Chief of Operations writes:
Death of Innocence
I’ve owned a 120-acre woodlot for almost 50 years. This spring I will have sugared this hillside of Vermont for 44 years. Like anything else in the natural world, this woodland is by no means a static entity. Some of the changes have suited my needs and others haven’t. I love the way it has slowly evolved into a mature forest with large stately trees and open space between them, making hiking there so enjoyable.
There are forces in action which thwart this evolution, though I always considered my sugarbush immune to any of their longterm negative effects. It was logged just before I bought it, but as I’ve used it only for sugaring my climax trees have never been cut down. We’ve experienced problems with insects, notably the forest tent caterpillars which love maples, but their damage has been short-lived and rarely do they kill a tree. Thankfully, large-scale forest fires are rare in Vermont and have never been on my worry list.
High winds that could cause extensive damage to trees are also rare and were never a big concern for me until Halloween 2017. On that date a microburst storm leveled an acre surrounding our driveway. It took my neighbor and me, along with four young men and three chainsaws, three days of clearing to make our homes accessible. Fortunately most of the sugarbush damage from that storm was a demolished acre above our sap shed where many mainlines passed through. A state forester looking at the damage said it was a five-hundred-year storm. I naively believed in that assessment.
And then the day before Christmas Eve 2022 a bomb cyclone blew through, causing destruction to our driveway and sugarbush that I wouldn’t have dreamed possible. I have never been so discouraged as I inspected our property above the sugarhouse where I encountered devastation best described as brutal. Lower down in the softwood band countless centuries-old hemlocks and spruce trees were piled on top of each other, creating debris fields twelve feet high or more.
Higher up in the hardwoods, kingly maple and ash trees were blown over like dominoes. Crawling over massive tree trunks and zigzagging around heaps of intertwined branches and root balls that towered over my head, I felt like I was entering a bombed-out war zone with mangled carcasses lying all around.
I came to the prone remains of two trees Audrey had named Jan and Dave. They were a mixed marriage of hemlock and yellow birch and grew as close as two mature trees possibly could. They always appeared to be in an intimate hug, though they were obviously in a fierce competition for ground nutrients and sunshine. There they lay in a tortured embrace.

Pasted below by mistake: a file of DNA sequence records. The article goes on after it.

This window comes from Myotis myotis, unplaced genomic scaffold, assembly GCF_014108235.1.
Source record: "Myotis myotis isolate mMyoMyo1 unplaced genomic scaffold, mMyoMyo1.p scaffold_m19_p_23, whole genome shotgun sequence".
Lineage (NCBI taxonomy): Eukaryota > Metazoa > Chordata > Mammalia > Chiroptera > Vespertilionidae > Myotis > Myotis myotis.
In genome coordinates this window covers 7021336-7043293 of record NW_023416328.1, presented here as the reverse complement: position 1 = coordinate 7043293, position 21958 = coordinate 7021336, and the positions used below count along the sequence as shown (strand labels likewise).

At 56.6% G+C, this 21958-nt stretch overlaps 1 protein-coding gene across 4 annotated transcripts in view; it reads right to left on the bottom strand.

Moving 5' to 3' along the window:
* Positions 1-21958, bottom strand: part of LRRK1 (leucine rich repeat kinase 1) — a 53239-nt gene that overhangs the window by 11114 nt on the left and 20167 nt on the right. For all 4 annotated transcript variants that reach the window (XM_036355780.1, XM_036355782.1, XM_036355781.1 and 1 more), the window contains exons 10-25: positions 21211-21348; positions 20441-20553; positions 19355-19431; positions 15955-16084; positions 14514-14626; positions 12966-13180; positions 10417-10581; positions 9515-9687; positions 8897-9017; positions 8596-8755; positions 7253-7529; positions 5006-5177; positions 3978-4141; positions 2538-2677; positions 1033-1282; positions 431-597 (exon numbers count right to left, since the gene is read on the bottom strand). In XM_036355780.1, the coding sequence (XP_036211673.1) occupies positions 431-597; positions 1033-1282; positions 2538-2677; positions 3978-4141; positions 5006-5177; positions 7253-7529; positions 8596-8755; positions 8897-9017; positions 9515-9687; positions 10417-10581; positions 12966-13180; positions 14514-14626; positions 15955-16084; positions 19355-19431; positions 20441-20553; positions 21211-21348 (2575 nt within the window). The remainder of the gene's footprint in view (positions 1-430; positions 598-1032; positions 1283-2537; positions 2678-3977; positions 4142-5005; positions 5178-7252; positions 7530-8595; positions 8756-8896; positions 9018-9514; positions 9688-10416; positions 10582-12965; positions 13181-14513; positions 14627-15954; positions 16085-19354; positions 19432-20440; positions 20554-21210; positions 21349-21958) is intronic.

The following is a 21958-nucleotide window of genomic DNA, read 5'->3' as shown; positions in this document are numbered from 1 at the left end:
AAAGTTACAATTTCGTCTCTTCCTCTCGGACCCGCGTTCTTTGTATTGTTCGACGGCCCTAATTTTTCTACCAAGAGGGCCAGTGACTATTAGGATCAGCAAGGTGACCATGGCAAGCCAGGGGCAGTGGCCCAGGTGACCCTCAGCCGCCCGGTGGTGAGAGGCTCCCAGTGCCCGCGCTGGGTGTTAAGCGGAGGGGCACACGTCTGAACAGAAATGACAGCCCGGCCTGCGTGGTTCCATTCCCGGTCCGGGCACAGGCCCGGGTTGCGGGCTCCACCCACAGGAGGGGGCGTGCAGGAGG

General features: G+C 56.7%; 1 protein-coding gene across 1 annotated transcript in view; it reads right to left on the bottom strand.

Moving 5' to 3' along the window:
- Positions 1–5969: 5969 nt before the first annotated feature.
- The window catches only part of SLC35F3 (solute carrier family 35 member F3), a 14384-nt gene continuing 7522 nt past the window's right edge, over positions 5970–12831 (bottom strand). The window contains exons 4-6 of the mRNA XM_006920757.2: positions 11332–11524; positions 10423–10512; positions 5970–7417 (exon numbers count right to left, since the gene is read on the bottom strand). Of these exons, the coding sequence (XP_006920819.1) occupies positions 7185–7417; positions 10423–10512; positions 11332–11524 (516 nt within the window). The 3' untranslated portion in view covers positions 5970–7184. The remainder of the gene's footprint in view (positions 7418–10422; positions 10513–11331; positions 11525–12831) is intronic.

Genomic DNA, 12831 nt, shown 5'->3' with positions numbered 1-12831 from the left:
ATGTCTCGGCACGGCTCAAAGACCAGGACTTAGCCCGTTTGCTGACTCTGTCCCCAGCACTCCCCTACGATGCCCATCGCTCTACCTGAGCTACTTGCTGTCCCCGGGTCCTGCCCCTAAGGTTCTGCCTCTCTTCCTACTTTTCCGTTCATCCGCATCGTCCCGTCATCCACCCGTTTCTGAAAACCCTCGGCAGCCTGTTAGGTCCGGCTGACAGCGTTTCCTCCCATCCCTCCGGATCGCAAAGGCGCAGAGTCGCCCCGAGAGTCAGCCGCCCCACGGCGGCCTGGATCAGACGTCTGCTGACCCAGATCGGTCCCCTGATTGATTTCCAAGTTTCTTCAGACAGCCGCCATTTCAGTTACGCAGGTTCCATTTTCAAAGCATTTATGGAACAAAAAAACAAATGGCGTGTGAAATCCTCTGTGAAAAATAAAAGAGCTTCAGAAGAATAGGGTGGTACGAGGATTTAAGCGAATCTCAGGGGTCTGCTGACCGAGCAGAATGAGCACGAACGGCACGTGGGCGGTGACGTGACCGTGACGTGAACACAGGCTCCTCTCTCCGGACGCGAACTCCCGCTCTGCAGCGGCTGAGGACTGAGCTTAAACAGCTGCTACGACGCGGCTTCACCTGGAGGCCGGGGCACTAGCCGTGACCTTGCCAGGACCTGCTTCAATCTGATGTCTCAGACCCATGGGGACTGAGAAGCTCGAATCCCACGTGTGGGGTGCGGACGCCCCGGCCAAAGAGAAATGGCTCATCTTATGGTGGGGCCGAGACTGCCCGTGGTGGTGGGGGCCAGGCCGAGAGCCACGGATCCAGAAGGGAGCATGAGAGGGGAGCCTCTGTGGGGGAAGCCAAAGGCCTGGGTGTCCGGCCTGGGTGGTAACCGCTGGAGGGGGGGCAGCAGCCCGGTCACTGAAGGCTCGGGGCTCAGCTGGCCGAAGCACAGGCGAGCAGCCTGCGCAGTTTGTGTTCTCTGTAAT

Nature, though so often lauded, can at times like this be savagely hostile. It proceeds on its own agenda with no regards for the needs of its inhabitants. It’s especially unsettling to think that human activity has played a major role in the increased frequency of severe weather. Until we humans can find a meaningful solution to what we are creating, we’re left to accept and adapt to whatever is dished out.
At my age I had to ask myself if it was worth trying to clean up such a colossal mess. This property is too steep to access easily, and I have never owned a tractor or any motorized vehicle that would make such a cleanup more manageable. I had been living in a dream world, and this disaster was the death of my innocence. I could have sold this ravaged piece of land, retired to a condo in Florida, and lived happily ever after. The problem was I knew all too well that a happy ending would never come to pass. Overcoming hardship is what defines fulfillment, and had I avoided this challenge I wouldn’t have felt fulfilled.
Cleanup took three weeks with help. The maple tubing lines have mostly been restored to a state of decency and the main access roads are cleared wide enough for at least foot traffic. The good news is that the Morningside section on the south side of the sugarbush and most of Maresan on the north side were relatively unscathed. The state land we tap on the western side received only spotty damage.
I am grateful the severe damage was limited to a minority of the overall acres, and amazingly out of ten thousand taps I lost less than a hundred. A few acres of my woodlot will never be the same in my lifetime, but I’ve slowly adjusted to the way it looks and can now handle its ‘new patina” without getting teary-eyed.
January 18, 2023